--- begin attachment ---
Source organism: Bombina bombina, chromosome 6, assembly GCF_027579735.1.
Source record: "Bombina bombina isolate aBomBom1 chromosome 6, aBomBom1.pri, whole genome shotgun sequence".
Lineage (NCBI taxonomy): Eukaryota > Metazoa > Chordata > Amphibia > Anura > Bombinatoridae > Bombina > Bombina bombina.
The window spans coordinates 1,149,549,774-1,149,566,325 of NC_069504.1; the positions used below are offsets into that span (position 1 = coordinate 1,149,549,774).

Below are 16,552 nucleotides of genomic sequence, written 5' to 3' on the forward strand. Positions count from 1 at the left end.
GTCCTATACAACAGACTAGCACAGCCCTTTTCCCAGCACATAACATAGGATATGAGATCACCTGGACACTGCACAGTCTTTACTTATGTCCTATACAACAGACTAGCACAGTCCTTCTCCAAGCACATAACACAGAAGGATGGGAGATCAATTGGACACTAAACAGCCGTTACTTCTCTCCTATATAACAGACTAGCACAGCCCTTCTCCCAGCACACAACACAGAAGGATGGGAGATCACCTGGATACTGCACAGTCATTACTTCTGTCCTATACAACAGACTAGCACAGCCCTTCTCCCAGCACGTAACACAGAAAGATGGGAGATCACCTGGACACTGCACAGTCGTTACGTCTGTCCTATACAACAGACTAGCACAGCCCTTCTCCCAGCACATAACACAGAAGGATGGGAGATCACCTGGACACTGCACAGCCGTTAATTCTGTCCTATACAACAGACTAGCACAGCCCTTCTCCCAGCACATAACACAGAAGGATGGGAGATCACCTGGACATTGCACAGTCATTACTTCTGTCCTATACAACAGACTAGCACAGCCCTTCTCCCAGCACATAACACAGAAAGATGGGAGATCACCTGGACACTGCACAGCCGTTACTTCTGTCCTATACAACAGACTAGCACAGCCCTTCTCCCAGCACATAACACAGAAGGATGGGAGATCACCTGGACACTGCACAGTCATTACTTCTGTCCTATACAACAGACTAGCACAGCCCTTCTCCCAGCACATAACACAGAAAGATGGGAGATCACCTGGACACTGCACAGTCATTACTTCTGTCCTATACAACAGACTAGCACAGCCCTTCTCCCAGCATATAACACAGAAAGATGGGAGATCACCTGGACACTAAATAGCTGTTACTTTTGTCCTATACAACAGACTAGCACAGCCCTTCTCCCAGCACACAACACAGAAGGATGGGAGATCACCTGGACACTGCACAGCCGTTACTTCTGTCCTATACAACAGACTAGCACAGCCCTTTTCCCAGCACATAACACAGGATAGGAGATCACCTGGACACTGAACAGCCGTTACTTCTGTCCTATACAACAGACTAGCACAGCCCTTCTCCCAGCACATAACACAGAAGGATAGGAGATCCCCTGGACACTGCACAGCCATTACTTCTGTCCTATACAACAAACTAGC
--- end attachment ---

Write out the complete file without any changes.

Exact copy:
Source organism: Bombina bombina, chromosome 6, assembly GCF_027579735.1.
Source record: "Bombina bombina isolate aBomBom1 chromosome 6, aBomBom1.pri, whole genome shotgun sequence".
Lineage (NCBI taxonomy): Eukaryota > Metazoa > Chordata > Amphibia > Anura > Bombinatoridae > Bombina > Bombina bombina.
The window spans coordinates 1,149,549,774-1,149,566,325 of NC_069504.1; the positions used below are offsets into that span (position 1 = coordinate 1,149,549,774).

Below are 16,552 nucleotides of genomic sequence, written 5' to 3' on the forward strand. Positions count from 1 at the left end.
GTCCTATACAACAGACTAGCACAGCCCTTTTCCCAGCACATAACATAGGATATGAGATCACCTGGACACTGCACAGTCTTTACTTATGTCCTATACAACAGACTAGCACAGTCCTTCTCCAAGCACATAACACAGAAGGATGGGAGATCAATTGGACACTAAACAGCCGTTACTTCTCTCCTATATAACAGACTAGCACAGCCCTTCTCCCAGCACACAACACAGAAGGATGGGAGATCACCTGGATACTGCACAGTCATTACTTCTGTCCTATACAACAGACTAGCACAGCCCTTCTCCCAGCACGTAACACAGAAAGATGGGAGATCACCTGGACACTGCACAGTCGTTACGTCTGTCCTATACAACAGACTAGCACAGCCCTTCTCCCAGCACATAACACAGAAGGATGGGAGATCACCTGGACACTGCACAGCCGTTAATTCTGTCCTATACAACAGACTAGCACAGCCCTTCTCCCAGCACATAACACAGAAGGATGGGAGATCACCTGGACATTGCACAGTCATTACTTCTGTCCTATACAACAGACTAGCACAGCCCTTCTCCCAGCACATAACACAGAAAGATGGGAGATCACCTGGACACTGCACAGCCGTTACTTCTGTCCTATACAACAGACTAGCACAGCCCTTCTCCCAGCACATAACACAGAAGGATGGGAGATCACCTGGACACTGCACAGTCATTACTTCTGTCCTATACAACAGACTAGCACAGCCCTTCTCCCAGCACATAACACAGAAAGATGGGAGATCACCTGGACACTGCACAGTCATTACTTCTGTCCTATACAACAGACTAGCACAGCCCTTCTCCCAGCATATAACACAGAAAGATGGGAGATCACCTGGACACTAAATAGCTGTTACTTTTGTCCTATACAACAGACTAGCACAGCCCTTCTCCCAGCACACAACACAGAAGGATGGGAGATCACCTGGACACTGCACAGCCGTTACTTCTGTCCTATACAACAGACTAGCACAGCCCTTTTCCCAGCACATAACACAGGATAGGAGATCACCTGGACACTGAACAGCCGTTACTTCTGTCCTATACAACAGACTAGCACAGCCCTTCTCCCAGCACATAACACAGAAGGATAGGAGATCCCCTGGACACTGCACAGCCATTACTTCTGTCCTATACAACAAACTAGC